Marital Rape Case Study

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Background Information on Marital Rape in Singapore Under Singapore law, women are now protected from rape by their own husbands (otherwise known as marital rape). However, the very limited scope of the marital rape exemption should be acknowledged and hence addressed in the paper. Previously, there was a blanket ban against women crying rape by their husbands. This is known as the marital rape exception or marital rape exemption. The law has been changed such that a man who forces his wife to have sex with him can be charged for rape under Penal Code s 375(4) in certain circumstances stated below: • Husband and wife are living apart – • Under an interim judgment of divorce or nullity • Under a judgment or decree of judicial separation • Under…show more content…
The number of applications for PPO – which grossly underestimates the prevalence of marital violence or rape – has since hovered around 2,900 yearly (Family Justice Courts, n.d.). These figures suggest that the problem of marital rape in Singapore is something that we should be concerned about. When the law denies that marital rape is a problem, they deprive survivors of such violence of a safe space to speak up. Hence this fossilize the impetus for the paper to raise awareness for the issue of marital rape and to push for the complete abolition of the marital rape exemption in Singapore. To accomplish the above would require an investigation into the societal context in which this law of partial exemption is situated in. This paper hence aims to contextualize marital rape within the Singapore society to enable us to better understand the historical, cultural and socio-political climate surrounding the law. It also serves to look at why a complete abolition of the marital rape exemption proves to be challenging in the Singapore…show more content…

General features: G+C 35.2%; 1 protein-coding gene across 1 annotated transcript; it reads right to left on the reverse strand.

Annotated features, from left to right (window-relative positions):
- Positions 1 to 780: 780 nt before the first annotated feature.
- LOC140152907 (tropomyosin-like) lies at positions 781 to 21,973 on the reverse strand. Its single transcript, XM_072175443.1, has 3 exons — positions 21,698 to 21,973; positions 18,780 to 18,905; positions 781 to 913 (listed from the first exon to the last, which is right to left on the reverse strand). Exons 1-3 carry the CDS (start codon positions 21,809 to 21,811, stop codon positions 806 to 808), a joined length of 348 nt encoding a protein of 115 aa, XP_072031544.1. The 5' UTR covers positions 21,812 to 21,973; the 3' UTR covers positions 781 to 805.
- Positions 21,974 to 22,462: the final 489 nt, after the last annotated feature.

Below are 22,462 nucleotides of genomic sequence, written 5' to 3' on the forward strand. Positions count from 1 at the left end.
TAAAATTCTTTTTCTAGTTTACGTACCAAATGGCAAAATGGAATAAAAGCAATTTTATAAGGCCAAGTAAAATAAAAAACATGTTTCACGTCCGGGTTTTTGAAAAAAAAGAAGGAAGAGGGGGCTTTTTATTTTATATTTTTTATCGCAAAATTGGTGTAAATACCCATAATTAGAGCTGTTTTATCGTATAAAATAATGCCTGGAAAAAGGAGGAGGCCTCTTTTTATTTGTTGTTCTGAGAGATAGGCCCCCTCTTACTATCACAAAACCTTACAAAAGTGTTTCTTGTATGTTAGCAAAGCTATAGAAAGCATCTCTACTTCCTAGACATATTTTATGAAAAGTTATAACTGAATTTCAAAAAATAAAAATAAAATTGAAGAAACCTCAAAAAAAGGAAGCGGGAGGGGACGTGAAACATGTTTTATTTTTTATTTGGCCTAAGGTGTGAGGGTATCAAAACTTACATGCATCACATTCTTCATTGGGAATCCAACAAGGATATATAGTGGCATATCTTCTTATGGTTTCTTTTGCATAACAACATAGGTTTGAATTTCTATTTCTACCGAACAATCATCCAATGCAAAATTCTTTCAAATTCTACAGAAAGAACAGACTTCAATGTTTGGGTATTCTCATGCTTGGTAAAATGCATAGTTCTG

slapping, punching which sheds light on the extent in which society views and accepts marital violence. However, they have conveniently excluded the issue of marital rape in their empirical study and hence fall short in explaining the attitudes and reasons why marital rape exemption is still present in the Singapore society. Associate Professor Ganapathy’s literatures on “police response to domestic violence” provided insights on the structural conditions of policing that these individuals (police) interact with on a daily basis. The social context of existing unequal gendered power relations in contemporary Singapore society is perhaps one of the reasons why marital rape is not yet fully criminalized in Singapore and this will be further discussed and elaborated in the paper below. There is almost no literature considering marital rape in Singapore from the sociological perspective and hence my paper will seek to value add to the field with regards to this issue. The Historical Legal Context of

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